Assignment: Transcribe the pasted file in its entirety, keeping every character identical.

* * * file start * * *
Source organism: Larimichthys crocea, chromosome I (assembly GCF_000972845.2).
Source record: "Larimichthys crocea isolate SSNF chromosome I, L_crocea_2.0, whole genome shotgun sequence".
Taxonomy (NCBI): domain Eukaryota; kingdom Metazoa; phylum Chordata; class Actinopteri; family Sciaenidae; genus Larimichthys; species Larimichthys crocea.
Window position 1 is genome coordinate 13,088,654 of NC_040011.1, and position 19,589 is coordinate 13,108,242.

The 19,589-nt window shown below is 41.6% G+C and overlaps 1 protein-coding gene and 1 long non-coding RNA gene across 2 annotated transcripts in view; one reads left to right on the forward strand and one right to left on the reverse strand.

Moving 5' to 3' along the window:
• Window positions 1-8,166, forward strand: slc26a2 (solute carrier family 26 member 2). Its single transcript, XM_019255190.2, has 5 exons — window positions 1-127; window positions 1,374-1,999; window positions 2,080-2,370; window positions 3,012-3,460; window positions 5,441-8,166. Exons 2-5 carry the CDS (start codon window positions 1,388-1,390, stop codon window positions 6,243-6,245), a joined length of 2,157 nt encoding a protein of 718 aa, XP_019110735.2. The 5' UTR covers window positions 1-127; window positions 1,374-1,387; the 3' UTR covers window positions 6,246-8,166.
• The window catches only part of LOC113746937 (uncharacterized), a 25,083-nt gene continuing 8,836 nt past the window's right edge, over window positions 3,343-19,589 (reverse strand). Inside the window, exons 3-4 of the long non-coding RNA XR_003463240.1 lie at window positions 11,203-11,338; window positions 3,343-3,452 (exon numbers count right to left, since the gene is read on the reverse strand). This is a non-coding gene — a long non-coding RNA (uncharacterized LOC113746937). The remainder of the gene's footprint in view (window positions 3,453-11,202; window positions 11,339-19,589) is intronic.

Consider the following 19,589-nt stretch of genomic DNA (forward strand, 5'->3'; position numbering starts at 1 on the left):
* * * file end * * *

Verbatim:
Source organism: Larimichthys crocea, chromosome I (assembly GCF_000972845.2).
Source record: "Larimichthys crocea isolate SSNF chromosome I, L_crocea_2.0, whole genome shotgun sequence".
Taxonomy (NCBI): domain Eukaryota; kingdom Metazoa; phylum Chordata; class Actinopteri; family Sciaenidae; genus Larimichthys; species Larimichthys crocea.
Window position 1 is genome coordinate 13,088,654 of NC_040011.1, and position 19,589 is coordinate 13,108,242.

The 19,589-nt window shown below is 41.6% G+C and overlaps 1 protein-coding gene and 1 long non-coding RNA gene across 2 annotated transcripts in view; one reads left to right on the forward strand and one right to left on the reverse strand.

Moving 5' to 3' along the window:
• Window positions 1-8,166, forward strand: slc26a2 (solute carrier family 26 member 2). Its single transcript, XM_019255190.2, has 5 exons — window positions 1-127; window positions 1,374-1,999; window positions 2,080-2,370; window positions 3,012-3,460; window positions 5,441-8,166. Exons 2-5 carry the CDS (start codon window positions 1,388-1,390, stop codon window positions 6,243-6,245), a joined length of 2,157 nt encoding a protein of 718 aa, XP_019110735.2. The 5' UTR covers window positions 1-127; window positions 1,374-1,387; the 3' UTR covers window positions 6,246-8,166.
• The window catches only part of LOC113746937 (uncharacterized), a 25,083-nt gene continuing 8,836 nt past the window's right edge, over window positions 3,343-19,589 (reverse strand). Inside the window, exons 3-4 of the long non-coding RNA XR_003463240.1 lie at window positions 11,203-11,338; window positions 3,343-3,452 (exon numbers count right to left, since the gene is read on the reverse strand). This is a non-coding gene — a long non-coding RNA (uncharacterized LOC113746937). The remainder of the gene's footprint in view (window positions 3,453-11,202; window positions 11,339-19,589) is intronic.

Consider the following 19,589-nt stretch of genomic DNA (forward strand, 5'->3'; position numbering starts at 1 on the left):